Tears, idle tears, I know not what they mean,

Tears from the depth of some divine despair

Rise in the heart, and gather to the eyes,

In looking on the happy Autumn-fields,

And thinking of the days that are no more.

  • From the Princess, by Lord Alfred Tennyson

As the lady who sat next to me on my flight back to America knows, I am a big crier. My eyes glisten at the climax of every romantic comedy — even the schmaltzy ones. I tear up with pride when a friend performs “I See Fire” or “Yesterday” at their acapella show. And I invariably sob on planes. As I look upon the world in my little pressurized cabin, thinking of the people I’ve left behind and the people I am about to meet, my eyes well up with gratitude at what can be a wonderful life. I’m sure sitting next to me on airplanes is rather disorienting. One moment, I am trudging through my copy of “First as Tragedy, Then As Farce” and the next, I am set off — by an extra bag of pretzels from a compassionate stewardess or those buried memories that I can only seem to excavate at high altitudes. 

However, in daily life, my mawkish tendencies are rarely so self-centered. In fact, I’m proud to announce that I’m a very empathetic crier. I cry when I read the news and when I rewatch the saddest episodes of “Grey’s Anatomy.” If my parents were ever to cry around me, I don’t think my lachrymal glands could take it. However, for someone who finds crying so facile, I rarely use it for its intended purpose — as a means to process my own emotions. 

My eyes have welled up when I’m happy but I have almost never wept when I was sad. In fact, this biological response seems confined exclusively to the events of the external world, devoid from my own interior psychology. 

If I felt particularly self-aggrandizing, I could argue that this is because my tears contain a moral function. But I am not “Nikolenka”and this life is not “Childhood, Boyhood and Youth.” If the aleatory distribution of my “empathetic” tears did not disprove this point, the fact that I only cry for people I like would suffice. 

But the mystery remains: why is my sadness so divorced from my tears? The answer, perhaps, lies in the one line of Lord Tennyson’s poem that I have not addressed — “the days that are no more.” From my experiences, crying seems a tacit acceptance of finality. In fact, it seems I cry exclusively at endings — the final scene of a movie, the culmination of a loved one’s hard work, or the completion of a part of my life that will only ever exist in my memory. And as I marvel at the ending, the coming of the apocalypse, I feel a sense of closure, accepting that these moments are gone forever but will exist within me as “spots of time” that I can revive with close attention when I most need their fructifying powers.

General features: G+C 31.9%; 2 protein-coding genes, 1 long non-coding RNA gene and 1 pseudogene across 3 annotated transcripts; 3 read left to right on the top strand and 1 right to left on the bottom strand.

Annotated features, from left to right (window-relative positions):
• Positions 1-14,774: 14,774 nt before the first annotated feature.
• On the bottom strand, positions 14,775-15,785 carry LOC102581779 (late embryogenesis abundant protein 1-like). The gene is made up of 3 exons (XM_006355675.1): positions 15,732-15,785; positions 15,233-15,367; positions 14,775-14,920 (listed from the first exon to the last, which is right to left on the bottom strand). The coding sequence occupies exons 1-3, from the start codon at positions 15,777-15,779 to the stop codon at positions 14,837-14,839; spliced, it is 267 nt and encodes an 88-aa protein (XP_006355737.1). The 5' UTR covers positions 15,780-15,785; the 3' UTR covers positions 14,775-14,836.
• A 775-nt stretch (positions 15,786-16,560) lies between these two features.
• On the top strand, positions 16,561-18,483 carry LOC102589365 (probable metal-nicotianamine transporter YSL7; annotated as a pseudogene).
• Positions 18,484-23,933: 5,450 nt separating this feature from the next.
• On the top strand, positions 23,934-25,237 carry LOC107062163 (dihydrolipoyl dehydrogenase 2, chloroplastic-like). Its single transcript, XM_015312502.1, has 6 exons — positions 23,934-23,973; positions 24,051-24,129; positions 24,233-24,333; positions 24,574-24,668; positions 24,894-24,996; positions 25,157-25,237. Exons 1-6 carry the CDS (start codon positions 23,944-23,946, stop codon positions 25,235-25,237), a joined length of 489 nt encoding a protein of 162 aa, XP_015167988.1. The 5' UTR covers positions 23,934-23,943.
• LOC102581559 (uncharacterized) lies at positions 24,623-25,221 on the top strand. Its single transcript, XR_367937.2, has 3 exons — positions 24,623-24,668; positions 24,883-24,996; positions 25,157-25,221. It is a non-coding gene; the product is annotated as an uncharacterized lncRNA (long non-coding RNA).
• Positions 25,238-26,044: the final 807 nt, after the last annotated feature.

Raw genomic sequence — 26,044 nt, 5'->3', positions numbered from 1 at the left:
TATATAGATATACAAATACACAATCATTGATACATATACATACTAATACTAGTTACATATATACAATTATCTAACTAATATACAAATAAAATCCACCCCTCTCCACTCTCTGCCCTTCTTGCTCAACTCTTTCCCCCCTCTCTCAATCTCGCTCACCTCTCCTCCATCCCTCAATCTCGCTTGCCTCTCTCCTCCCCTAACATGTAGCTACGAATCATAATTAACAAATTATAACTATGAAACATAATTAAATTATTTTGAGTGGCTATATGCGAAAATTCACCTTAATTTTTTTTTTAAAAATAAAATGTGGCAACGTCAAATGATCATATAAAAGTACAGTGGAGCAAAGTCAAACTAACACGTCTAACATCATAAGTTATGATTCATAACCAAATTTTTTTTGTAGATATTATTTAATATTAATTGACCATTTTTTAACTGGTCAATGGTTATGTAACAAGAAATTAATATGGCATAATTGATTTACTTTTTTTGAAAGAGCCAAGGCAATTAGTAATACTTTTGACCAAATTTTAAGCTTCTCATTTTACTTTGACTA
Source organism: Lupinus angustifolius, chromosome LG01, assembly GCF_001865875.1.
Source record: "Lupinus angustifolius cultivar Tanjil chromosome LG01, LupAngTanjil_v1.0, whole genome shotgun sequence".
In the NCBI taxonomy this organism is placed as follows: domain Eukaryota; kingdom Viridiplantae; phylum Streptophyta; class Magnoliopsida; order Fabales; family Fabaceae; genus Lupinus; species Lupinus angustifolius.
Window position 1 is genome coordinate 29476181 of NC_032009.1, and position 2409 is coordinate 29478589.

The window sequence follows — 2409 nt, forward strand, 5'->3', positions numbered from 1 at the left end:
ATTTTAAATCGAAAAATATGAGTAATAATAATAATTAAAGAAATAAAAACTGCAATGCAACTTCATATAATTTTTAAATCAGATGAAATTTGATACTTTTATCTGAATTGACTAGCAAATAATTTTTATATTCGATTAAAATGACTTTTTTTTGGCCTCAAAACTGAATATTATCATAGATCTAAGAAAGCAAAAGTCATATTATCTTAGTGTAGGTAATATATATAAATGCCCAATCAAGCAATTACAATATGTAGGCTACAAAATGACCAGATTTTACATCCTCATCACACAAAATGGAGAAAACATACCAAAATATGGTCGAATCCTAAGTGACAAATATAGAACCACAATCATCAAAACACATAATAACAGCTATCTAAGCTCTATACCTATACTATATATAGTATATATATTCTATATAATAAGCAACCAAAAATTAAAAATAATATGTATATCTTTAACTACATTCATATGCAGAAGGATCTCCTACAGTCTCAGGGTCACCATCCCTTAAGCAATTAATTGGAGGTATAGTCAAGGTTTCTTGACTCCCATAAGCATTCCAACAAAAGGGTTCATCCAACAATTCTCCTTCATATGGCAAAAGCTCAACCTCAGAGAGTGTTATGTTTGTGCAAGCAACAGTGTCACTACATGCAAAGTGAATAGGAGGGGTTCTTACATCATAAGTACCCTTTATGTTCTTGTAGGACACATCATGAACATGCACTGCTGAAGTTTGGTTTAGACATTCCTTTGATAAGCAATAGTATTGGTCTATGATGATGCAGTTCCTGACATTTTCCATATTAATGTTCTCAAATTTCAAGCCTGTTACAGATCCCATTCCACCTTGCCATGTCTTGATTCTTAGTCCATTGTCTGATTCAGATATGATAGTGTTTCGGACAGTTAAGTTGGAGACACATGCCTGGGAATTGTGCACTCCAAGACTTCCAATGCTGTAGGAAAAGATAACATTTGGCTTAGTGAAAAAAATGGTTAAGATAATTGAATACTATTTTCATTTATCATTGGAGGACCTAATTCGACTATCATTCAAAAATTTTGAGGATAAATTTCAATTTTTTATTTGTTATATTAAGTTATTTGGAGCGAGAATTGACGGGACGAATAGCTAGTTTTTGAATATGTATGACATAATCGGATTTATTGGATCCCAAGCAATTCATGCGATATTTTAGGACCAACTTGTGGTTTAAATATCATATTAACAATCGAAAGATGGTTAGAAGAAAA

But I can neither see nor justify such unflinching finality in my own sadness. I am hardwired to respond to it with anxiety, despondence or resignation, the psychological equivalent of banging my head against the walls of Jericho. However, even if my tears cannot offer me cathartic release, they are scarcely unimportant; in fact, the opposite is true. 

Even when I cannot cry for myself, my idle tears allow me to extend the boundaries of my lived experience, to situate myself in the joys and struggles of others, to displace myself as the center of my universe. Idle tears, when shared with others, are a reminder that those moments of failure that leave us especially dispirited are but one of the tribulations we suffer and overcome, and that our happiest moments are buoyed by the successes of our friends. 

And so, the next time you are filled with pride, watching your best friend at their family weekend show, express your love with tears. And if you feel ashamed that you’re the only person who has ever teared up in the auditorium at 53 Wall St., then take solace in the fact that our lives at college are perhaps best measured in the moments that touched our hearts and made us weep. 

PRADZ SAPRE is a junior in Benjamin Franklin college. His column, ‘Growing Pains’, runs every other Tuesday.

Pradz Sapre is a senior in Benjamin Franklin College majoring in Molecular Biophysics & Biochemistry and the Humanities. His fortnightly column “Growing pains” encapsulates the difficulties of a metaphorical “growing up” within the course of a lifetime at Yale. He can be reached at pradz.sapre@yale.edu